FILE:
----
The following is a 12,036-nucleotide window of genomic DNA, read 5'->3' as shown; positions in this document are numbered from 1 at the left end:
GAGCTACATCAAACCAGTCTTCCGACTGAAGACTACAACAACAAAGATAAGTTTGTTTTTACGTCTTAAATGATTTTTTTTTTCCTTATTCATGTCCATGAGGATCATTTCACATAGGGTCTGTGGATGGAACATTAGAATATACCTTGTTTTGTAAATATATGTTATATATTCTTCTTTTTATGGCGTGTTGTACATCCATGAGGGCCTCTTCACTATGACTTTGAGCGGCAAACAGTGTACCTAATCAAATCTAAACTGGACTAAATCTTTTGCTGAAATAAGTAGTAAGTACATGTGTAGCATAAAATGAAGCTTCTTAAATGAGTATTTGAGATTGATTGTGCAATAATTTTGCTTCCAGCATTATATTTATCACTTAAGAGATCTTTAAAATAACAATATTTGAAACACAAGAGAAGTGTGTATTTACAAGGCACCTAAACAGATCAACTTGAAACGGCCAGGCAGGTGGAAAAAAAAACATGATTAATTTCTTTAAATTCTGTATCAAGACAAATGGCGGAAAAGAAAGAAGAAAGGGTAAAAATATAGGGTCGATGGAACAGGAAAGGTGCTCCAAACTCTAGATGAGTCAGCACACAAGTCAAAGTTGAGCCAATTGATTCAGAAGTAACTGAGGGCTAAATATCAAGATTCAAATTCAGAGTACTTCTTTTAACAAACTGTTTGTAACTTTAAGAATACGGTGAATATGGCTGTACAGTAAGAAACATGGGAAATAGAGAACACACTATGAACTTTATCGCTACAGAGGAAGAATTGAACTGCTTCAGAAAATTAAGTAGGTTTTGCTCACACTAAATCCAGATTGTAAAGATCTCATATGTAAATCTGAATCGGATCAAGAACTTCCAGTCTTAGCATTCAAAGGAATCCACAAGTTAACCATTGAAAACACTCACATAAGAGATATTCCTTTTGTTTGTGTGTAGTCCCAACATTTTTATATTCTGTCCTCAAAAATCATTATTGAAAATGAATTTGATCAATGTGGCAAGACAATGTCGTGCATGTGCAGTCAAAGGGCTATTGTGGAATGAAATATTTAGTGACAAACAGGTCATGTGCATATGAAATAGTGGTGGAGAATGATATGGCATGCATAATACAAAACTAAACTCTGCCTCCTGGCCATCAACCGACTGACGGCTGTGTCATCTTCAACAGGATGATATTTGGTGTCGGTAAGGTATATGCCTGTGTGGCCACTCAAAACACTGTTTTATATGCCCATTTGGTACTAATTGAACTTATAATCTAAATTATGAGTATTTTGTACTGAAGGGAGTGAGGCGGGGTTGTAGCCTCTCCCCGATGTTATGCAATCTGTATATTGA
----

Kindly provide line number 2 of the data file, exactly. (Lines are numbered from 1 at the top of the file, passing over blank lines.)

GAGCTACATCAAACCAGTCTTCCGACTGAAGACTACAACAACAAAGATAAGTTTGTTTTTACGTCTTAAATGATTTTTTTTTTCCTTATTCATGTCCATGAGGATCATTTCACATAGGGTCTGTGGATGGAACATTAGAATATACCTTGTTTTGTAAATATATGTTATATATTCTTCTTTTTATGGCGTGTTGTACATCCATGAGGGCCTCTTCACTATGACTTTGAGCGGCAAACAGTGTACCTAATCAAATCTAAACTGGACTAAATCTTTTGCTGAAATAAGTAGTAAGTACATGTGTAGCATAAAATGAAGCTTCTTAAATGAGTATTTGAGATTGATTGTGCAATAATTTTGCTTCCAGCATTATATTTATCACTTAAGAGATCTTTAAAATAACAATATTTGAAACACAAGAGAAGTGTGTATTTACAAGGCACCTAAACAGATCAACTTGAAACGGCCAGGCAGGTGGAAAAAAAAACATGATTAATTTCTTTAAATTCTGTATCAAGACAAATGGCGGAAAAGAAAGAAGAAAGGGTAAAAATATAGGGTCGATGGAACAGGAAAGGTGCTCCAAACTCTAGATGAGTCAGCACACAAGTCAAAGTTGAGCCAATTGATTCAGAAGTAACTGAGGGCTAAATATCAAGATTCAAATTCAGAGTACTTCTTTTAACAAACTGTTTGTAACTTTAAGAATACGGTGAATATGGCTGTACAGTAAGAAACATGGGAAATAGAGAACACACTATGAACTTTATCGCTACAGAGGAAGAATTGAACTGCTTCAGAAAATTAAGTAGGTTTTGCTCACACTAAATCCAGATTGTAAAGATCTCATATGTAAATCTGAATCGGATCAAGAACTTCCAGTCTTAGCATTCAAAGGAATCCACAAGTTAACCATTGAAAACACTCACATAAGAGATATTCCTTTTGTTTGTGTGTAGTCCCAACATTTTTATATTCTGTCCTCAAAAATCATTATTGAAAATGAATTTGATCAATGTGGCAAGACAATGTCGTGCATGTGCAGTCAAAGGGCTATTGTGGAATGAAATATTTAGTGACAAACAGGTCATGTGCATATGAAATAGTGGTGGAGAATGATATGGCATGCATAATACAAAACTAAACTCTGCCTCCTGGCCATCAACCGACTGACGGCTGTGTCATCTTCAACAGGATGATATTTGGTGTCGGTAAGGTATATGCCTGTGTGGCCACTCAAAACACTGTTTTATATGCCCATTTGGTACTAATTGAACTTATAATCTAAATTATGAGTATTTTGTACTGAAGGGAGTGAGGCGGGGTTGTAGCCTCTCCCCGATGTTATGCAATCTGTATATTGA